For the past year, I have been researching how ride-hailing technology can be improved to better accommodate older adults. See my publication in the Stanford digital repository.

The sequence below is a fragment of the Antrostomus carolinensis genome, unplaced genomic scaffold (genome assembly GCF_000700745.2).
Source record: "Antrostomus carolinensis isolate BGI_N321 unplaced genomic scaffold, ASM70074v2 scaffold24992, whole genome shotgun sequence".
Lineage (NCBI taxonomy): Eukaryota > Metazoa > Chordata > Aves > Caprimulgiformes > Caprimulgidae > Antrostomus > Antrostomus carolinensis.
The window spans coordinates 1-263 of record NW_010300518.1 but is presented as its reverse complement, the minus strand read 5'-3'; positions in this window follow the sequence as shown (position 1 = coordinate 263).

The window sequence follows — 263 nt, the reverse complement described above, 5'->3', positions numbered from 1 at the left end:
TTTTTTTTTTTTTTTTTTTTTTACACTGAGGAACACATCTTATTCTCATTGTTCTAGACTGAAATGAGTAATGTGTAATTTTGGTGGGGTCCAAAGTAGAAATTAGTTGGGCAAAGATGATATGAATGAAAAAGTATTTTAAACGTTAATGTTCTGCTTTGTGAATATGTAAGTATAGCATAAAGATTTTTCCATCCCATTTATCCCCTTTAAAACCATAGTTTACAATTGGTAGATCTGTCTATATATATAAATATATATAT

Although existing research indicates the potential for ride-hailing apps to address mobility challenges and improve the quality of life for older adults, the proportion of older adults adopting this technology is growing proportionally at a much slower rate. This thesis aims to answer the research question: what design affordances are being made by ride-hailing companies for older adults, and how can the design be improved to better accommodate an aging population? To answer the first part of the research question, I used mixed methods to address four key areas of communication, presentation, implementation, and perception of the technology. First, I conducted a content analysis of the National Aging and Disability Transportation Center and Uber and Lyft blog posts and webpages to understand communication of the product. The key themes identified from the content analysis informed the presentation studies; I conducted a product evaluation of the Uber and Lyft apps and observational study at the San Francisco International Airport, a key area of ride-hailing usage in the United States. Finally, to understand the perception of the app, I conducted a survey that yielded 380+ responses across 45 states, and interviews with 10 older adult participants from suburbs and major cities within Santa Clara and Los Angeles County. This thesis concludes that 1) older adults face a combination of technical and physical usability challenges that result in safety and comfort concerns in using ride-hailing services Uber and Lyft, and 2) there is a significant need for further research into the intersection of digital apps and transportation for older adults. Ultimately, this thesis offers novel data into current older adult interactions with ride-hailing systems, and provides insights and implications for the future of aging and mobility that can be used by designers, researchers, and policymakers.